For a city of Lagos’ massive population, it’s not strange that its public health system is one of the most responsive in the country. This is also necessitated by the public health needs that arise as a result of a poor preparation for the rainy season. Flood is party a public health problem which leads to loss of lives, properties, mental health challenges to the affected and diseases to the careless and poorly protected.

Diseases like malaria, typhoid and recently, cholera are rampant in the city due to the habitable environment water provides for vector parasites and microbes. Flood worsens this and keeps people out of their homes, their offices and even businesses. This causes pressure on a barely standing health system, further underlining the need to move before the water runs.

Year after year, Lagosians have had stories of flood to tell and many people have had to move out of their houses, no thanks to these debilitating conditions flood causes. For those who cannot afford it, they stay in those conditions, hope their bodies can withstand diseases and fight for survival. A city which has placed itself at the epicentre of economic prosperity in Africa can do more than Lagos is currently doing, and the responsibility of decency lies on the people and the government.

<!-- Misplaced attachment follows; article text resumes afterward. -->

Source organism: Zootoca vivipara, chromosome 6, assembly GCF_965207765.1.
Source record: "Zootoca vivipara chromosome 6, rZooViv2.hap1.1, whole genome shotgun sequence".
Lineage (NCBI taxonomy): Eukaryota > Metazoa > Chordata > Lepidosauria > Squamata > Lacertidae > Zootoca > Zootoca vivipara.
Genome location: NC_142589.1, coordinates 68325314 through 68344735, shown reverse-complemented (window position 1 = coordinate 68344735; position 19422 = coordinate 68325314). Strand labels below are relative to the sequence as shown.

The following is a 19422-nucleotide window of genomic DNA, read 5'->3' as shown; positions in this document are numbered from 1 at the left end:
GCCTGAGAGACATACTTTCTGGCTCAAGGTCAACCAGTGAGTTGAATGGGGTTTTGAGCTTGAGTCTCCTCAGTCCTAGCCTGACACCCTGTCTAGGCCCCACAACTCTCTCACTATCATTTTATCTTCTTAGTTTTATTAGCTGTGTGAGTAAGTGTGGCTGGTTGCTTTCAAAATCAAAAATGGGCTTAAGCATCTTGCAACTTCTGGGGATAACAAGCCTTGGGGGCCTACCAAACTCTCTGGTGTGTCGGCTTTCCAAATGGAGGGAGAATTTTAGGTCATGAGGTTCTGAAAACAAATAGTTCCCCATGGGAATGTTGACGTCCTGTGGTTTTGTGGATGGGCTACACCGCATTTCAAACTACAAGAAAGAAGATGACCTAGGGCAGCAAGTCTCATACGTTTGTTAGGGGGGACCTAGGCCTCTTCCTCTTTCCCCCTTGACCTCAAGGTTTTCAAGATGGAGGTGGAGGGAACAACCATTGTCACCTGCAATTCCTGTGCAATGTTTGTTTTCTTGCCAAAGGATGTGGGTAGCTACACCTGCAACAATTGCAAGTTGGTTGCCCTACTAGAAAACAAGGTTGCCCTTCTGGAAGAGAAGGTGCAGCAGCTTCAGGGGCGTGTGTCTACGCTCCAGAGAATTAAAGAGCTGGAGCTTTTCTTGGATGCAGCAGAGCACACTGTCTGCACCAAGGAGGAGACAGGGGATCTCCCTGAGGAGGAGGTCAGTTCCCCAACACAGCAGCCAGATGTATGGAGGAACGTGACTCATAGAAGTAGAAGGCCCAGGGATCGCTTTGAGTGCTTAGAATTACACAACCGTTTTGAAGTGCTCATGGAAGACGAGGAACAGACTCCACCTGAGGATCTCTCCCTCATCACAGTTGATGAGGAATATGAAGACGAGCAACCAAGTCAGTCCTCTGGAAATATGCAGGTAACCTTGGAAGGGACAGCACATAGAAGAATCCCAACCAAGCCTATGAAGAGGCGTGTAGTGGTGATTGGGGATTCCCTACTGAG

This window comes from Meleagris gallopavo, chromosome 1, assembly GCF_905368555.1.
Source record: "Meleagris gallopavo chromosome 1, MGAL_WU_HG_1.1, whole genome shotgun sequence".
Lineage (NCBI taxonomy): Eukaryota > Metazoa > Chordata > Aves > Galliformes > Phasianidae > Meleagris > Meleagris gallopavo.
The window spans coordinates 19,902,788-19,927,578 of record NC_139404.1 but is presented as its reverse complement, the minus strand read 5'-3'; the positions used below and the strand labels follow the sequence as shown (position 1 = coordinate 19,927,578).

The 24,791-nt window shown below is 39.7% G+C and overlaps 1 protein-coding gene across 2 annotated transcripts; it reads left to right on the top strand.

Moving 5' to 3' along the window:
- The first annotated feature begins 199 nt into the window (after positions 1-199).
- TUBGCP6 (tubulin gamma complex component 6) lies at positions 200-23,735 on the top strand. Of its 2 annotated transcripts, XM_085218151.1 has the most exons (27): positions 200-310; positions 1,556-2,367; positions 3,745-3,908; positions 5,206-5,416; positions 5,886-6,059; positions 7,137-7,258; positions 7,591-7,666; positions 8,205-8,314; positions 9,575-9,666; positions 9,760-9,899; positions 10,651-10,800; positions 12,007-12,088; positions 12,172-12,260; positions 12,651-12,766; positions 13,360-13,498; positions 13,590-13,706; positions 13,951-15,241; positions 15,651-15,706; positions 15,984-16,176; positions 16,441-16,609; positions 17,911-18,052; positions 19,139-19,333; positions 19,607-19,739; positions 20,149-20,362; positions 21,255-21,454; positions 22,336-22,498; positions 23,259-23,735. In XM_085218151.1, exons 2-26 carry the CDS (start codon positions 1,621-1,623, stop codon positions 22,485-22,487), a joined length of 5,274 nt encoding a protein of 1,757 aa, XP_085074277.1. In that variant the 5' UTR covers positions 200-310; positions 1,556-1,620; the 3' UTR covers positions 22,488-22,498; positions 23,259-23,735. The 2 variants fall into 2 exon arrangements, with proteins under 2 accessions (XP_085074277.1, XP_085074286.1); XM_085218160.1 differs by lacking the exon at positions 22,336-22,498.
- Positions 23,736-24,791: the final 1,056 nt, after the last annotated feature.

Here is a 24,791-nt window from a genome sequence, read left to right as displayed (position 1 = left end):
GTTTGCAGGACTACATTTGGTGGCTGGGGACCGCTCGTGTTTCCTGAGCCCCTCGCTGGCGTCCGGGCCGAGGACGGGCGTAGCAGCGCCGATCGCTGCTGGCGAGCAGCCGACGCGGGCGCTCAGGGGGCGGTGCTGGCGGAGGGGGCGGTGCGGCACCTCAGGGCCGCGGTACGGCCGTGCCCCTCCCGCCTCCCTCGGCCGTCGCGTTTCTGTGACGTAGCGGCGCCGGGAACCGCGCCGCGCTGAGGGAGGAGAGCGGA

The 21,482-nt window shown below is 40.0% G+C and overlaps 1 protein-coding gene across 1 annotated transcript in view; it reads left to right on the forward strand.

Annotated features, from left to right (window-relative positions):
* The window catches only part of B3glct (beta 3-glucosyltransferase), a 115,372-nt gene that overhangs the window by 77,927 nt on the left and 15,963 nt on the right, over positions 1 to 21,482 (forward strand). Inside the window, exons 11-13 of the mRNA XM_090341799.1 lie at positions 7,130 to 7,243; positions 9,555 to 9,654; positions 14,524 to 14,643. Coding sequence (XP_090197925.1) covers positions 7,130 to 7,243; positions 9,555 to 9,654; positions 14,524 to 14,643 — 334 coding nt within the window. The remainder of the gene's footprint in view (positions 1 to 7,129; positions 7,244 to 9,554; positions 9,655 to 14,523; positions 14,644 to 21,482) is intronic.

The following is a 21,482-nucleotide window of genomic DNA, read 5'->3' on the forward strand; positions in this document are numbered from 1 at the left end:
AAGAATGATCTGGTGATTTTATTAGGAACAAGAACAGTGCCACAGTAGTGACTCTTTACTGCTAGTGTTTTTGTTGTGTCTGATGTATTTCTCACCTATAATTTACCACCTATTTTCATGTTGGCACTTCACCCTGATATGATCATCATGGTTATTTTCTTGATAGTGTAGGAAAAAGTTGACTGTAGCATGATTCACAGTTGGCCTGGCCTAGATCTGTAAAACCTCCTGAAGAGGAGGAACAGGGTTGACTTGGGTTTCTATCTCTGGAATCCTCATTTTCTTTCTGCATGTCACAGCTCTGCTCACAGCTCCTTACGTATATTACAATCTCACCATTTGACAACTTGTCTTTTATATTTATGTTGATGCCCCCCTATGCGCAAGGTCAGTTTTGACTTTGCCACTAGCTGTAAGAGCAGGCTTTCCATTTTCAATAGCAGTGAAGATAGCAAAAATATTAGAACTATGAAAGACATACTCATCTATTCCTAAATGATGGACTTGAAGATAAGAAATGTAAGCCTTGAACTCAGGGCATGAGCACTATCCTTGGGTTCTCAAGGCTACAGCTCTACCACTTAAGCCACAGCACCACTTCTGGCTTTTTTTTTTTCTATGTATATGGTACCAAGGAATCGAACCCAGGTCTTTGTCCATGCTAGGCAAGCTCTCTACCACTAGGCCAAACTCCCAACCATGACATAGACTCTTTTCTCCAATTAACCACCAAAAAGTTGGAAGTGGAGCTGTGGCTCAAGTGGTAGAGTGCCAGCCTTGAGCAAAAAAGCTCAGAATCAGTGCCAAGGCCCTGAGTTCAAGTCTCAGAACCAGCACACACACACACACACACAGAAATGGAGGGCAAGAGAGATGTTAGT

Water may have become the enemy as it becomes an unwanted visitor to many homes and properties, but it is never the enemy until humans start troubling its peace. Flood is a natural response Lagos is yet to provide artificial solutions to, and the earlier, the better.

Gatekeepers News is not liable for opinions expressed in this article, they’re strictly the writer’s

You May Also Like


Federal Government has issued a warning that River flooding will begin by ending of July. Gatekeepers News reports that according to FG, nineteen states...


Lagos Waste Management Authority (LAWMA) has sealed a building in the Ijesha Surulere area of Lagos after residents were caught dumping waste on a...


Lagos State Government has identified an unregistered tiger nut drink as the source of the cholera outbreak in Eti-Osa Local Government Area (LGA), the...

Top Story

The number of suspected cholera cases in Lagos State has risen to 401, resulting in 21 fatalities, according to Dr. Kemi Ogunyemi, Special Adviser...